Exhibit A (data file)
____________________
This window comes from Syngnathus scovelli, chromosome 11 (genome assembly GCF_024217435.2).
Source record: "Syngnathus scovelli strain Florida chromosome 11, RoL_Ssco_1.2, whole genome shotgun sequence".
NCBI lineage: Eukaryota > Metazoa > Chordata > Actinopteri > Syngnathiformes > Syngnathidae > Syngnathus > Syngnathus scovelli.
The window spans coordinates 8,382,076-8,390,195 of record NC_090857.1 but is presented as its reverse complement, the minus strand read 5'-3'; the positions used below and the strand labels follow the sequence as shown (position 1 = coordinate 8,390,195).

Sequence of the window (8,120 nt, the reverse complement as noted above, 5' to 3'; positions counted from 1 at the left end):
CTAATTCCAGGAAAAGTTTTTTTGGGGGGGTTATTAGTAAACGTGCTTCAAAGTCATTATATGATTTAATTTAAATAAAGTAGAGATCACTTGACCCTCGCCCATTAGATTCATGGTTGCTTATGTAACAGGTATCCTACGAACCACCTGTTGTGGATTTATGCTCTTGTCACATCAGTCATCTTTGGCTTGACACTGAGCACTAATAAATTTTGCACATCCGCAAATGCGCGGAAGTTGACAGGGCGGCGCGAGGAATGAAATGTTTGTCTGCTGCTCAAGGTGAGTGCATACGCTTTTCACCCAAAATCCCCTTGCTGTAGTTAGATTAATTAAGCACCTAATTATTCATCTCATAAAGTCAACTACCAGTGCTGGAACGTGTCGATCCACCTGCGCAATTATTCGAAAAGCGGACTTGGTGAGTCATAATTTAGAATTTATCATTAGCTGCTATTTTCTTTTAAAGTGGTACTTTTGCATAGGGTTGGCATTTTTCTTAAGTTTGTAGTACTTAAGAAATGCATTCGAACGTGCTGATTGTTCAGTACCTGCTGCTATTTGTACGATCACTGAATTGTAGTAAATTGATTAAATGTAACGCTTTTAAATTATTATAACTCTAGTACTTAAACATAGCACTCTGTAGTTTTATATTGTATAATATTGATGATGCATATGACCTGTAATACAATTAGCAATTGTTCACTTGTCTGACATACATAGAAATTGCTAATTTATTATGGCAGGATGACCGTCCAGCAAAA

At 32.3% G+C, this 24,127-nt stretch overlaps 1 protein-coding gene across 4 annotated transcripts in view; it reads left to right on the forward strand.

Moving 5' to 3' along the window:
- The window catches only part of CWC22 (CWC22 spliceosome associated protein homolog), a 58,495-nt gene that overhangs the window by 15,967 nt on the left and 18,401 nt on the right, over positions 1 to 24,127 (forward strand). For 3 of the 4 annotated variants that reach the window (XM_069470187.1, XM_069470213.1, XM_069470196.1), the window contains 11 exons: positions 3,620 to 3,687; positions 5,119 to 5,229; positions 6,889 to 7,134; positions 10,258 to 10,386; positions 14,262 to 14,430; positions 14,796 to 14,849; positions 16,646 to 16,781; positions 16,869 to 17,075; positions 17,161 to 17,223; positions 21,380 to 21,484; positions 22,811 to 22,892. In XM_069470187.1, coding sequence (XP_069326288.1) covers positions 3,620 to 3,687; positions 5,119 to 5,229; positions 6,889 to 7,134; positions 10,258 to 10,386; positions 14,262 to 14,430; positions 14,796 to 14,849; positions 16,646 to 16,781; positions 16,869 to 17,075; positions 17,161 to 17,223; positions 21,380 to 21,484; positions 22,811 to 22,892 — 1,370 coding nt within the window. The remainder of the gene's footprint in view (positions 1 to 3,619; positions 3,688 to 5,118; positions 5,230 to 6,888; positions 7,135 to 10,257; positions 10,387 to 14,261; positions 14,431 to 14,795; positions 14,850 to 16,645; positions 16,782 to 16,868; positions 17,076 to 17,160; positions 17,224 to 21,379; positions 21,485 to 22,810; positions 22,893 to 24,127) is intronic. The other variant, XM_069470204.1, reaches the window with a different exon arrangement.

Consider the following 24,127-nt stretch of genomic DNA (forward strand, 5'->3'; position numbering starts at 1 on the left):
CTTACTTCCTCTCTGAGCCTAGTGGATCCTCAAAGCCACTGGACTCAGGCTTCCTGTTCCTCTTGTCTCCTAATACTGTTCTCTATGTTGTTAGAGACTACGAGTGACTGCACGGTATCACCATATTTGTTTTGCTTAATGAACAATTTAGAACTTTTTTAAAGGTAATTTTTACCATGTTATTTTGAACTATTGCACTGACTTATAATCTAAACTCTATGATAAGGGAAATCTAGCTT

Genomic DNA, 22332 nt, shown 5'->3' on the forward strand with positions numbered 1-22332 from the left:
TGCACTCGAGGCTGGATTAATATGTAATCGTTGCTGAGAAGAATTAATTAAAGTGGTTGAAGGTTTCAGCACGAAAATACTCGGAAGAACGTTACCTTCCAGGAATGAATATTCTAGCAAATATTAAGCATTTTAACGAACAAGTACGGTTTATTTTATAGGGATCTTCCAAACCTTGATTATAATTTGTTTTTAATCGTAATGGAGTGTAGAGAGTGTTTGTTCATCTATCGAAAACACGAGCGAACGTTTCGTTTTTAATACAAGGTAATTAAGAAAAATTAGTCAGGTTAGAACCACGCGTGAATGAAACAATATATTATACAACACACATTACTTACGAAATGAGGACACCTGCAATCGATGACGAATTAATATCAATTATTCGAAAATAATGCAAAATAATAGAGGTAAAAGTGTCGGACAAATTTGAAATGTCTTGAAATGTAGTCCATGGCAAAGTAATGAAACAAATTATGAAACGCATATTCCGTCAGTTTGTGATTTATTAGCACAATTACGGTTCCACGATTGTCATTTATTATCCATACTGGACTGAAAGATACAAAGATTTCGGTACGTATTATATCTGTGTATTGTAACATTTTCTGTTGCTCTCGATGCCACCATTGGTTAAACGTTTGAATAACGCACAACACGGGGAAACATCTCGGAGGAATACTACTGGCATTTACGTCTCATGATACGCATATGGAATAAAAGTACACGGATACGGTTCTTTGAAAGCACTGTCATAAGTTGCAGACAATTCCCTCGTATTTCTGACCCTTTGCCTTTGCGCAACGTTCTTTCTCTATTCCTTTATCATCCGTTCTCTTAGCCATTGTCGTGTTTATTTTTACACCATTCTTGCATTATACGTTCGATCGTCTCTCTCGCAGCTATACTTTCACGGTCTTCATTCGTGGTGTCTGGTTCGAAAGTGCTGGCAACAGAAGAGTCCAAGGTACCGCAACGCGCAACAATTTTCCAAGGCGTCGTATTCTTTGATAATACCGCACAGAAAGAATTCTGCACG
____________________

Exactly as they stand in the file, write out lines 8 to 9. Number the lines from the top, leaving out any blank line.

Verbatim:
Moving 5' to 3' along the window:
- The window catches only part of CWC22 (CWC22 spliceosome associated protein homolog), a 58,495-nt gene that overhangs the window by 15,967 nt on the left and 18,401 nt on the right, over positions 1 to 24,127 (forward strand). For 3 of the 4 annotated variants that reach the window (XM_069470187.1, XM_069470213.1, XM_069470196.1), the window contains 11 exons: positions 3,620 to 3,687; positions 5,119 to 5,229; positions 6,889 to 7,134; positions 10,258 to 10,386; positions 14,262 to 14,430; positions 14,796 to 14,849; positions 16,646 to 16,781; positions 16,869 to 17,075; positions 17,161 to 17,223; positions 21,380 to 21,484; positions 22,811 to 22,892. In XM_069470187.1, coding sequence (XP_069326288.1) covers positions 3,620 to 3,687; positions 5,119 to 5,229; positions 6,889 to 7,134; positions 10,258 to 10,386; positions 14,262 to 14,430; positions 14,796 to 14,849; positions 16,646 to 16,781; positions 16,869 to 17,075; positions 17,161 to 17,223; positions 21,380 to 21,484; positions 22,811 to 22,892 — 1,370 coding nt within the window. The remainder of the gene's footprint in view (positions 1 to 3,619; positions 3,688 to 5,118; positions 5,230 to 6,888; positions 7,135 to 10,257; positions 10,387 to 14,261; positions 14,431 to 14,795; positions 14,850 to 16,645; positions 16,782 to 16,868; positions 17,076 to 17,160; positions 17,224 to 21,379; positions 21,485 to 22,810; positions 22,893 to 24,127) is intronic. The other variant, XM_069470204.1, reaches the window with a different exon arrangement.